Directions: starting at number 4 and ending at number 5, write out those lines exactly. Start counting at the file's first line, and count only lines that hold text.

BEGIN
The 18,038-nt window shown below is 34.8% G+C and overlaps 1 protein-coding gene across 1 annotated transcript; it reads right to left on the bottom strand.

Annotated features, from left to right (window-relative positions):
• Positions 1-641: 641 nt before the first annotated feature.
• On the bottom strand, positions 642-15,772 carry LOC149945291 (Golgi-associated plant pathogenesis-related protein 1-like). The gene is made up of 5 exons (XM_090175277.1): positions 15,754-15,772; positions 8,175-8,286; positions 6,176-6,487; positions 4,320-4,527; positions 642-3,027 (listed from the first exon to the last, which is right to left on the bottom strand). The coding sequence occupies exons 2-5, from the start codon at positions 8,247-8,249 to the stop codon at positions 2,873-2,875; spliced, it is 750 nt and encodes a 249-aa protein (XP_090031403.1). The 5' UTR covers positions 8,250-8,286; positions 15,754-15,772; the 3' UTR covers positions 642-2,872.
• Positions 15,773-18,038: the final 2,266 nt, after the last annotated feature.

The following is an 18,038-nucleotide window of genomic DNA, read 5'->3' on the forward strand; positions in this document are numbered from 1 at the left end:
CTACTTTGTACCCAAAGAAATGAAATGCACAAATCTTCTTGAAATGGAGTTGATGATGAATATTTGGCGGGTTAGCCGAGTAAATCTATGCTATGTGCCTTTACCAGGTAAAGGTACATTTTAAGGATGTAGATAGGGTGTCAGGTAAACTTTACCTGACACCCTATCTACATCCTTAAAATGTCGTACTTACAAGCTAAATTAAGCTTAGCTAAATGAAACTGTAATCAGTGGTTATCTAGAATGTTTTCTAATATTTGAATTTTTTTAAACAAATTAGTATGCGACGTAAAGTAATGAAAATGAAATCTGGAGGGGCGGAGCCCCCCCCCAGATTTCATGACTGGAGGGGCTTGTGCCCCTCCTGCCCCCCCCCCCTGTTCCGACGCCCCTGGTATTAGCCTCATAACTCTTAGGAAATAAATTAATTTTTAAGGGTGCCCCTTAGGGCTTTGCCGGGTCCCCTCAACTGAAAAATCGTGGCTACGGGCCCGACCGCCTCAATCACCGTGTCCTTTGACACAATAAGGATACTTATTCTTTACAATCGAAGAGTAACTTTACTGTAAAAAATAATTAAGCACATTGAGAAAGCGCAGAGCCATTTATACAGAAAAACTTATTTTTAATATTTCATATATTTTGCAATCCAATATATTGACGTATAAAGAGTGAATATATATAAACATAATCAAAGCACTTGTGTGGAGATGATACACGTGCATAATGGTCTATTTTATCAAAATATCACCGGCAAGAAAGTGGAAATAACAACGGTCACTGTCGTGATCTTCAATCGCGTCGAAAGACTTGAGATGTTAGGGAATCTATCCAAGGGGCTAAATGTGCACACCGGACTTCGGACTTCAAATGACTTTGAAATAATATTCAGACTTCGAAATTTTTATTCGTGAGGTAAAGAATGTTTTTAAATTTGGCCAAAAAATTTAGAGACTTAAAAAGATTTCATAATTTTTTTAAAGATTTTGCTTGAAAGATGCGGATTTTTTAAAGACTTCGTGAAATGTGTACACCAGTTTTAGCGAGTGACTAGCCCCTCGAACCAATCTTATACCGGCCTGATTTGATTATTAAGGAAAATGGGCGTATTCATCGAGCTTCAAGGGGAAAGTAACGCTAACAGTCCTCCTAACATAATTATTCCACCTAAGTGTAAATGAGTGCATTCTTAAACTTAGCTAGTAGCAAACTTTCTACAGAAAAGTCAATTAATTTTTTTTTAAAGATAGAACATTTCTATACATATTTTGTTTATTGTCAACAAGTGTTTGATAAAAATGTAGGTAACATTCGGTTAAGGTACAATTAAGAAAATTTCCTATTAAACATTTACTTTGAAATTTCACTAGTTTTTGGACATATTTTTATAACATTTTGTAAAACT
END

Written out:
• On the bottom strand, positions 642-15,772 carry LOC149945291 (Golgi-associated plant pathogenesis-related protein 1-like). The gene is made up of 5 exons (XM_090175277.1): positions 15,754-15,772; positions 8,175-8,286; positions 6,176-6,487; positions 4,320-4,527; positions 642-3,027 (listed from the first exon to the last, which is right to left on the bottom strand). The coding sequence occupies exons 2-5, from the start codon at positions 8,247-8,249 to the stop codon at positions 2,873-2,875; spliced, it is 750 nt and encodes a 249-aa protein (XP_090031403.1). The 5' UTR covers positions 8,250-8,286; positions 15,754-15,772; the 3' UTR covers positions 642-2,872.
• Positions 15,773-18,038: the final 2,266 nt, after the last annotated feature.